Euphorbia family (Euphorbiaceae)
Description: This plant is a summer annual that becomes 3-18" tall; it is low and spreading, but not prostrate. The stems are pinkish red, round, and hairless, except for a few fine hairs on new growth. The opposite leaves are up to 2" long and ¾" across. They are oblong, with short petioles and margins that are smooth or irregularly serrate. The lower surface of each leaf is light green, while the upper surface may have a red blotch in the middle. A few fine hairs may occur near the base of each leaf. The inflorescence consists of a small cyathium on a straight pedicel. Usually, several cyathia develop near the ends of each major stem when a plant is mature. A cyathium is a small cup-like structure containing the pistillate flower and one or more staminate flowers, which have neither true petals nor sepals. It is initially green, but often turns red in bright sunlight. On this particular species, the cyathium has 4 tiny petal-like appendages that are bright white. Eventually, a round tripartite fruit develops from the cyathium on a short stalk; it often turns red in bright sunlight as well. This fruit is noticeably larger than the flowers. The blooming period is mid-summer to fall, lasting about 1-2 months. There is no noticeable floral scent. The root system consists of a slender central taproot.
Cultivation: The preference is full sunlight, dry conditions, and poor soil. The soil can contain significant amounts of gravel, sand, or clay. Foliar disease rarely bothers the leaves, and drought resistance is excellent. This plant can reseed itself readily in sunny open areas.
Range & Habitat: The native Nodding Spurge is a common plant that occurs in nearly every county of Illinois (see Distribution Map). Habitats include dry upland areas of prairies, clay prairies, gravel prairies, thickets, openings in upland woodlands, fields and pastures (whether abandoned or still in use), areas along roadsides and railroads, poorly maintained lawns and gardens, and miscellaneous waste areas. This plant prefers disturbed open areas and it is somewhat weedy. This plant seems to be more common in rural than urban areas, possibly because of its intolerance to herbicides and frequent mowing of lawns.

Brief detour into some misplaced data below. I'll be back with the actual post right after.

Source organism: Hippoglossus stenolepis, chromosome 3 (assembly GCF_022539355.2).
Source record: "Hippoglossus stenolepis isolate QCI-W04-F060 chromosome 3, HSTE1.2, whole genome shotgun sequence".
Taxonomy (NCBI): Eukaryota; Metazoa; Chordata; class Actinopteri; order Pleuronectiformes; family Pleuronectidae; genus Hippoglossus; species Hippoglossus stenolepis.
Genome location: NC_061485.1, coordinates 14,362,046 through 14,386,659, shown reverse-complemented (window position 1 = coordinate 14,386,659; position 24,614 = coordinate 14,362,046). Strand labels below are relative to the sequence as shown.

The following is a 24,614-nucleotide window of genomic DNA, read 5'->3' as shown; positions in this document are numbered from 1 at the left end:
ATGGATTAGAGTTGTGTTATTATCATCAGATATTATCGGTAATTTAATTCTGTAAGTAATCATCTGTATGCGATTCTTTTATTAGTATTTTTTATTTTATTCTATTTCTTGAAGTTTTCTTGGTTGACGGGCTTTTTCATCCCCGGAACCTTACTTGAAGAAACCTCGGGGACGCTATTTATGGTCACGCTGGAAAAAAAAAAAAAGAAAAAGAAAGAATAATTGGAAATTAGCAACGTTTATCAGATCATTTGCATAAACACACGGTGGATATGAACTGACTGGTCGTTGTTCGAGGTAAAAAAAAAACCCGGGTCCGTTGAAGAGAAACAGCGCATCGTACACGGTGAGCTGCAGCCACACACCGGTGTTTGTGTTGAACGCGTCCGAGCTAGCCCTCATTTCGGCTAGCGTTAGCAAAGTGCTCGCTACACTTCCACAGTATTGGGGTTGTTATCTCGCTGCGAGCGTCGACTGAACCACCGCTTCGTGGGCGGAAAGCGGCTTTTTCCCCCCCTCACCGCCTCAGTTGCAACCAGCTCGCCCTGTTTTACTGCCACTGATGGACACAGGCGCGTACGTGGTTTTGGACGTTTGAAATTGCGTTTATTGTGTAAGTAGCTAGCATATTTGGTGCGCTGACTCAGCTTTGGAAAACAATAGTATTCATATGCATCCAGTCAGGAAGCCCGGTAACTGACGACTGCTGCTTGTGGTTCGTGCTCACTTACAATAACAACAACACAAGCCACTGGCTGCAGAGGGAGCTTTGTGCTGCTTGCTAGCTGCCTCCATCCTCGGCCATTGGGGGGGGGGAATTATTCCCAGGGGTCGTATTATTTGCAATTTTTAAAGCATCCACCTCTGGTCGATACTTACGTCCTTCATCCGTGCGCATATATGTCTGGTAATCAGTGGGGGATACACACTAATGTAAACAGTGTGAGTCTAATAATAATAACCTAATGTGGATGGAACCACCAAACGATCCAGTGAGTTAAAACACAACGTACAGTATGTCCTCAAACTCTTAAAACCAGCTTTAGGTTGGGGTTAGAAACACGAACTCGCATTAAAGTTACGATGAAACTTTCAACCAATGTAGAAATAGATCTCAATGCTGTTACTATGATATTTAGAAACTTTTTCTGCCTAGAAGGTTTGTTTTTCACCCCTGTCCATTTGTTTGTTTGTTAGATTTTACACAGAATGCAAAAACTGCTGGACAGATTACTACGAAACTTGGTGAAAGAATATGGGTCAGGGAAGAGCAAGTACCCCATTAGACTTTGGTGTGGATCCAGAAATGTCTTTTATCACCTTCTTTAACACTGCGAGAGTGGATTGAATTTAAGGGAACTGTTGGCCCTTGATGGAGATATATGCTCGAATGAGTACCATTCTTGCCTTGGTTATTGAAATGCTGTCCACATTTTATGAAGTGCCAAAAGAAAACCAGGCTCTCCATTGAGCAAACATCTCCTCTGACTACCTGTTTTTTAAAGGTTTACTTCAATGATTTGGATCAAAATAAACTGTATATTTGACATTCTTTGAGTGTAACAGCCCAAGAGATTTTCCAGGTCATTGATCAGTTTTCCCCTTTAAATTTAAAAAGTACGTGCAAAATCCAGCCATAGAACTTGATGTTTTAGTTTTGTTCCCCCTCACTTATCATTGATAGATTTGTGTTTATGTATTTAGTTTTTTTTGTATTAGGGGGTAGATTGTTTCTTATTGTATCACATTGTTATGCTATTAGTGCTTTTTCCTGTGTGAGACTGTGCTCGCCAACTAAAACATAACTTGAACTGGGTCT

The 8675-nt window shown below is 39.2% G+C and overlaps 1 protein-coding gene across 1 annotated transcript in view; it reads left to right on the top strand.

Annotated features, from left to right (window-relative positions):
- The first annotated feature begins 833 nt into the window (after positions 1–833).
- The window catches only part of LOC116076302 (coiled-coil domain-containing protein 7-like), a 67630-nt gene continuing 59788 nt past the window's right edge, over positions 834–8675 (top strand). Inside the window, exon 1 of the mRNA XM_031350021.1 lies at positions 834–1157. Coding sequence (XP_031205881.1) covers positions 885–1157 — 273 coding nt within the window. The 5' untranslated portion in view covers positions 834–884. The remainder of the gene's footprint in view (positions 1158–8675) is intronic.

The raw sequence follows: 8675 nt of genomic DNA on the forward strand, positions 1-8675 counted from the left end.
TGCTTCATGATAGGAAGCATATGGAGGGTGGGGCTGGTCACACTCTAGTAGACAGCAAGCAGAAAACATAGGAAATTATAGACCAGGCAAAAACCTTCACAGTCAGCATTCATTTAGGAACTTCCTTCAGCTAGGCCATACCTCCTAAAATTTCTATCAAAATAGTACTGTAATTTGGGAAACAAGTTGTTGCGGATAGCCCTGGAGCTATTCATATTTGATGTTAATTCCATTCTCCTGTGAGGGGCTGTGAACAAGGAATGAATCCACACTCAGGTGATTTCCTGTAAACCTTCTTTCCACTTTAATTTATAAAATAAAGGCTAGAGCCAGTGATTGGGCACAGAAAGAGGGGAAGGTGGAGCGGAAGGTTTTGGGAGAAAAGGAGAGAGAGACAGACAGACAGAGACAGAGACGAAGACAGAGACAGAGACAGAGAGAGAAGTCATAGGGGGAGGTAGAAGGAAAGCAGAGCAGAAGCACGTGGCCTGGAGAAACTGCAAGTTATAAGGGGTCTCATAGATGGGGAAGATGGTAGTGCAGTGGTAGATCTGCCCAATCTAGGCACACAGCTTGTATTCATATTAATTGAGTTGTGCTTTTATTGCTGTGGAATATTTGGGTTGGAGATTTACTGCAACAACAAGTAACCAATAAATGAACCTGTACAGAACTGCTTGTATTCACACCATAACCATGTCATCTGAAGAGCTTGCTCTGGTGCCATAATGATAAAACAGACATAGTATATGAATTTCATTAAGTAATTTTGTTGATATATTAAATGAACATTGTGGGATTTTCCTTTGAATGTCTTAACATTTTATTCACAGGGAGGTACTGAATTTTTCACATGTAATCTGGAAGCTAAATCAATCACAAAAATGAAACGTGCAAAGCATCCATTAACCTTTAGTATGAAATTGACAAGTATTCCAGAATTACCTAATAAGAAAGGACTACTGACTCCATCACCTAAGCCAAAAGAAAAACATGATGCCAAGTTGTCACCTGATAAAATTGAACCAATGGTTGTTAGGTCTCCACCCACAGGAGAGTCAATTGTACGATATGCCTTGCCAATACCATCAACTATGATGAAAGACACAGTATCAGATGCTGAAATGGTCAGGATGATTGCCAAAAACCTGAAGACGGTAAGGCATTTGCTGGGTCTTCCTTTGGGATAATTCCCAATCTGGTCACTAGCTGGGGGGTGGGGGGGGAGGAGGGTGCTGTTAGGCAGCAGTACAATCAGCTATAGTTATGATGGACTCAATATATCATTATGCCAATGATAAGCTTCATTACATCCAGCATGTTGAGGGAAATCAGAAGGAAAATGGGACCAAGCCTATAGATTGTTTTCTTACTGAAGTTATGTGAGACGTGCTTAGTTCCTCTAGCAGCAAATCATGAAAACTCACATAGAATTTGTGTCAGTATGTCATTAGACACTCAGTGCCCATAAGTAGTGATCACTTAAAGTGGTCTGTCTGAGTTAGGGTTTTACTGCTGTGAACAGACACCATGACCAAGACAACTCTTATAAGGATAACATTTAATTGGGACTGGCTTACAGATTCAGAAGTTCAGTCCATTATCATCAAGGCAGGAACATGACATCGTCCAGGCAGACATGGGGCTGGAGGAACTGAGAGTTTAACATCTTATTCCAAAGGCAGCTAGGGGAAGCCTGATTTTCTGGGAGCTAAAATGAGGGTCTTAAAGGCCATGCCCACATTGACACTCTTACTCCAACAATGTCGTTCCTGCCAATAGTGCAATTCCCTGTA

Faunal Associations: The tiny flowers occasionally attract small bees, Syrphid flies, and wasps. These insects seek nectar primarily. The seeds are consumed by the Mourning Dove and Greater Prairie Chicken, and to a lesser extent by the Bobwhite and Horned Lark. The Wild Turkey has been known to eat the foliage, developing buds, and fruits, apparently without ill effects. Mammalian herbivores rarely eat this plant because of the poisonous white latex in the stems and foliage.
Photographic Location: The photographs were taken at the Windsor Road Prairie in Champaign, Illinois. Some flowers are in bloom in one of the photographs as their stamens are clearly visible.
Comments: The Nodding Spurge can be readily distinguished from other Chamaesyce spp. by its more erect habit, larger leaves, and mostly hairless stems. Several scientific names have been applied to the Nodding Spurge in the past, including Chamaesyce maculata, Euphorbia maculata, and Euphorbia preslii. Sometimes the entire plant will turn reddish green in response to strong sunlight and dry conditions.